President Bush, who was criticized for a slow federal response to Hurricane Katrina, took a pre-emptive strike Saturday against Hurricane Dean blowing through the Caribbean and threatening the Texas coast.

Bush, who received two hurricane briefings at his ranch, signed a pre-landfall disaster declaration, allowing the federal government to move in people, equipment and supplies immediately in case Hurricane Dean hits the state.

White House spokesman Gordon Johndroe said that after Katrina, the federal government began reaching out to states facing a disaster and suggesting they request the declaration sooner rather than later. Texas Gov. Rick Perry asked FEMA for the declaration late Saturday morning and Bush approved it hours later.

• PHOTO ESSAY: Hurricane Dean

"We are working closely with the state of Texas to address the special-needs populations along the south Texas border, which is the current, projected path of the storm," Johndroe said.

Homeland Security Secretary Michael Chertoff and FEMA Administrator R. David Paulison have been in radio contact with Perry and Texas state officials to make sure the federal government is supplying needed support, he said.

Click here to track Hurricane Dean.

Dean, which forecasters said could threaten the United States by Wednesday, moved through the Caribbean with wind speeds up to 150 mph. It was expected to steer next week into the Gulf of Mexico, with its 4,000 oil and gas platforms. Perry has initiated full-scale preparations. Fuel trucks were dispatched to coastal communities, storm-response task forces were put on alert and supply trucks and other resources were pre-positioned along evacuation routes.

Johndroe said there are three criteria for approving such a declaration: The National Weather Service must determine that a state is threatened by a Category 3 or higher hurricane or higher; the state's governor must have already declared a state of emergency; and state and local authorities need to show that they would need federal assistance to adequately respond.

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"Within the last year or so there has been a process put in place where we reach out to the states ahead of time and we don't just wait for them to begin to think about requesting the declaration," Johndroe said.

"The result of Katrina is the federal government's pro-active stance to go to the states and say `You have this option. Come to us now and request it. ... Call us. Get the paperwork going."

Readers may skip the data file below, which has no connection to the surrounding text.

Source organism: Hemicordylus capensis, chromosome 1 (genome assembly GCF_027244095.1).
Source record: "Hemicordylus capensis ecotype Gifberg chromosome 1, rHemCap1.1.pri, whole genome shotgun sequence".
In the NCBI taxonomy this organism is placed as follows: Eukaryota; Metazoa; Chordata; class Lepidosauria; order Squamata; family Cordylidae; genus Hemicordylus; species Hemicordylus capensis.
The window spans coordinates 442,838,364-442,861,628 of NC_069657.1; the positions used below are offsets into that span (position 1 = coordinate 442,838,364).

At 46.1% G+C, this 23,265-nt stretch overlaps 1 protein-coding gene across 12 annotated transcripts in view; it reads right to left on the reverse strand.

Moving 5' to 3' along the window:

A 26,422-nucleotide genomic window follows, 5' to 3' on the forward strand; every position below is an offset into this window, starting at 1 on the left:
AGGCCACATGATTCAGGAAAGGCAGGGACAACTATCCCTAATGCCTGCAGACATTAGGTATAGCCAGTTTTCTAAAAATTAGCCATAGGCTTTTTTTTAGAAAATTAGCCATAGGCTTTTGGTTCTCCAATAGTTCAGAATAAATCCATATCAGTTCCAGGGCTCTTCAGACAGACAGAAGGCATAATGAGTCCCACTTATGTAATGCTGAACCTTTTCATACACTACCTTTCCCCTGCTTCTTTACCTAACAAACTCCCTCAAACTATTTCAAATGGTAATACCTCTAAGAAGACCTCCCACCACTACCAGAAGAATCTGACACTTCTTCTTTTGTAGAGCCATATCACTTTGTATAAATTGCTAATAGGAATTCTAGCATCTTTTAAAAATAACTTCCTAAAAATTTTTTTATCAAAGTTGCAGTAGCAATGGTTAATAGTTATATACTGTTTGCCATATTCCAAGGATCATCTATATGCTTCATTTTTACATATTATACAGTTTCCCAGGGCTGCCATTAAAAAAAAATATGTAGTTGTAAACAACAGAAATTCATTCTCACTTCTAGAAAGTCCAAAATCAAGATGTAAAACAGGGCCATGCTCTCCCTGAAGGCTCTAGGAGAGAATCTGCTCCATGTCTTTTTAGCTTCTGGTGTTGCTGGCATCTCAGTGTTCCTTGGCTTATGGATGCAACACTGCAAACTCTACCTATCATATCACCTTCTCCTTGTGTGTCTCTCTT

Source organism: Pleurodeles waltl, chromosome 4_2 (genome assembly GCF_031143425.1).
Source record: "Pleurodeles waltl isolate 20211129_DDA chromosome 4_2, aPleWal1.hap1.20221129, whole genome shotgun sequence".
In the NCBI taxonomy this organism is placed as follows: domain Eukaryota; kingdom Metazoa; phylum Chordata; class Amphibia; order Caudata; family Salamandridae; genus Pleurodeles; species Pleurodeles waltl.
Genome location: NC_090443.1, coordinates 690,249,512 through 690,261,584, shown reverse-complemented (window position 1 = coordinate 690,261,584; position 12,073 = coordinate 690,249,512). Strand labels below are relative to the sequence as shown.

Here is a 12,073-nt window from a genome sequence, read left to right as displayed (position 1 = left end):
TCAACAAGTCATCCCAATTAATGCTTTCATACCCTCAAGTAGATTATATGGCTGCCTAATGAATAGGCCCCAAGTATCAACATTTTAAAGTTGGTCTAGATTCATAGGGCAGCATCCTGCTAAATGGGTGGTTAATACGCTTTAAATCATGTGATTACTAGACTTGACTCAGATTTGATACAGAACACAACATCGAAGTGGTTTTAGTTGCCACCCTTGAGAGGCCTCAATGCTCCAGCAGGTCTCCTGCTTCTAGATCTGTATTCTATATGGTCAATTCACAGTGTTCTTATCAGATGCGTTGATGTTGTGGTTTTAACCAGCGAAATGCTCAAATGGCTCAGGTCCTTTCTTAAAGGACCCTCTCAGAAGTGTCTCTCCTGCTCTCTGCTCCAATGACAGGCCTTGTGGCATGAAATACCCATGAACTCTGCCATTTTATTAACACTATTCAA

Other federal agencies involved in providing or offering assistance are the Defense and Health and Human Services departments, the U.S. Coast Guard, Northern Command, American Red Cross, National Guard and the U.S. Army Corps of Engineers.

He said other U.S. officials are working with other regions in the likely path of Hurricane Dean.

FEMA officials have reached out to their counterparts in Mexico and the U.S. ambassador to Jamaica is working with the U.S. Agency for International Development and Jamaican authorities to provide any U.S. assistance needed there. There are USAID teams in Jamaica and the U.S. might be called upon to supply water containers, medicine, generators, disaster hygiene kits, he said.

Bush is to get additional briefings on the hurricane Sunday and Monday from Chertoff who is scheduled to travel to Crawford, Texas, and fly aboard Air Force One on Monday to Ottawa where Bush is meeting with the leaders of Mexico and Canada.

The subject of hurricanes likely surfaced later in the day when Bush and first lady Laura Bush took a short drive down winding roads of fields and pastures of grazing cattle to a 600-acre ranch nearby that is owned by Don Ensenat and Joe Canizaro, both from New Orleans.

Ensenat, one of Bush's fraternity brothers at Yale University and a former ambassador to Brunei, recently stepped down after six years as U.S. chief of protocol, saying the job was taking a toll on his family and wife, who divided time between Washington and New Orleans.

Ensenat has gone into business with Canizaro, a real estate developer, venture capitalist and Republican contributor who views the flooding of New Orleans as both a disastrous setback and opportunity to chart a fresh beginning for the city.

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